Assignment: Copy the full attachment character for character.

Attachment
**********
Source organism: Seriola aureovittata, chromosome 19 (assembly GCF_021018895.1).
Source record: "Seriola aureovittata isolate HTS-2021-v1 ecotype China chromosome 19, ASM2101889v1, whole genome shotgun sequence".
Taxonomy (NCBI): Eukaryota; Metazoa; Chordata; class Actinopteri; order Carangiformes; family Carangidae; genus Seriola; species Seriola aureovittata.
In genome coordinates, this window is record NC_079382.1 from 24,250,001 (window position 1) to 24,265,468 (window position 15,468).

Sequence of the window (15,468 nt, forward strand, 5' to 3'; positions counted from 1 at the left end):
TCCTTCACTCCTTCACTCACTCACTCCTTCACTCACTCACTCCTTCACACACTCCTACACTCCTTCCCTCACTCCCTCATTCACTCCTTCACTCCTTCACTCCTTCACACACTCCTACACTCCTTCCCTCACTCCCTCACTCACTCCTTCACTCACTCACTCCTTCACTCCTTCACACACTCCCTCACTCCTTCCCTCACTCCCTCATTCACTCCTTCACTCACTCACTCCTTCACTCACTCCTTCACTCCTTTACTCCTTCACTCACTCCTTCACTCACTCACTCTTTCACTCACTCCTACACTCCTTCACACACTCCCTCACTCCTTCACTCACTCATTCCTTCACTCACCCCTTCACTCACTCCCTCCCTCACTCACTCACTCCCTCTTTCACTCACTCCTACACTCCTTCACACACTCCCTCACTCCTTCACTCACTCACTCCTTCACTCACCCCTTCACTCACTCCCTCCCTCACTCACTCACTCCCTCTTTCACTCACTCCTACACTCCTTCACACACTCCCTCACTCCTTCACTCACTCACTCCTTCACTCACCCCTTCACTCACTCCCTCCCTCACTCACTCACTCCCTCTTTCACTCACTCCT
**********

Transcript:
Source organism: Seriola aureovittata, chromosome 19 (assembly GCF_021018895.1).
Source record: "Seriola aureovittata isolate HTS-2021-v1 ecotype China chromosome 19, ASM2101889v1, whole genome shotgun sequence".
Taxonomy (NCBI): Eukaryota; Metazoa; Chordata; class Actinopteri; order Carangiformes; family Carangidae; genus Seriola; species Seriola aureovittata.
In genome coordinates, this window is record NC_079382.1 from 24,250,001 (window position 1) to 24,265,468 (window position 15,468).

Sequence of the window (15,468 nt, forward strand, 5' to 3'; positions counted from 1 at the left end):
TCCTTCACTCCTTCACTCACTCACTCCTTCACTCACTCACTCCTTCACACACTCCTACACTCCTTCCCTCACTCCCTCATTCACTCCTTCACTCCTTCACTCCTTCACACACTCCTACACTCCTTCCCTCACTCCCTCACTCACTCCTTCACTCACTCACTCCTTCACTCCTTCACACACTCCCTCACTCCTTCCCTCACTCCCTCATTCACTCCTTCACTCACTCACTCCTTCACTCACTCCTTCACTCCTTTACTCCTTCACTCACTCCTTCACTCACTCACTCTTTCACTCACTCCTACACTCCTTCACACACTCCCTCACTCCTTCACTCACTCATTCCTTCACTCACCCCTTCACTCACTCCCTCCCTCACTCACTCACTCCCTCTTTCACTCACTCCTACACTCCTTCACACACTCCCTCACTCCTTCACTCACTCACTCCTTCACTCACCCCTTCACTCACTCCCTCCCTCACTCACTCACTCCCTCTTTCACTCACTCCTACACTCCTTCACACACTCCCTCACTCCTTCACTCACTCACTCCTTCACTCACCCCTTCACTCACTCCCTCCCTCACTCACTCACTCCCTCTTTCACTCACTCCT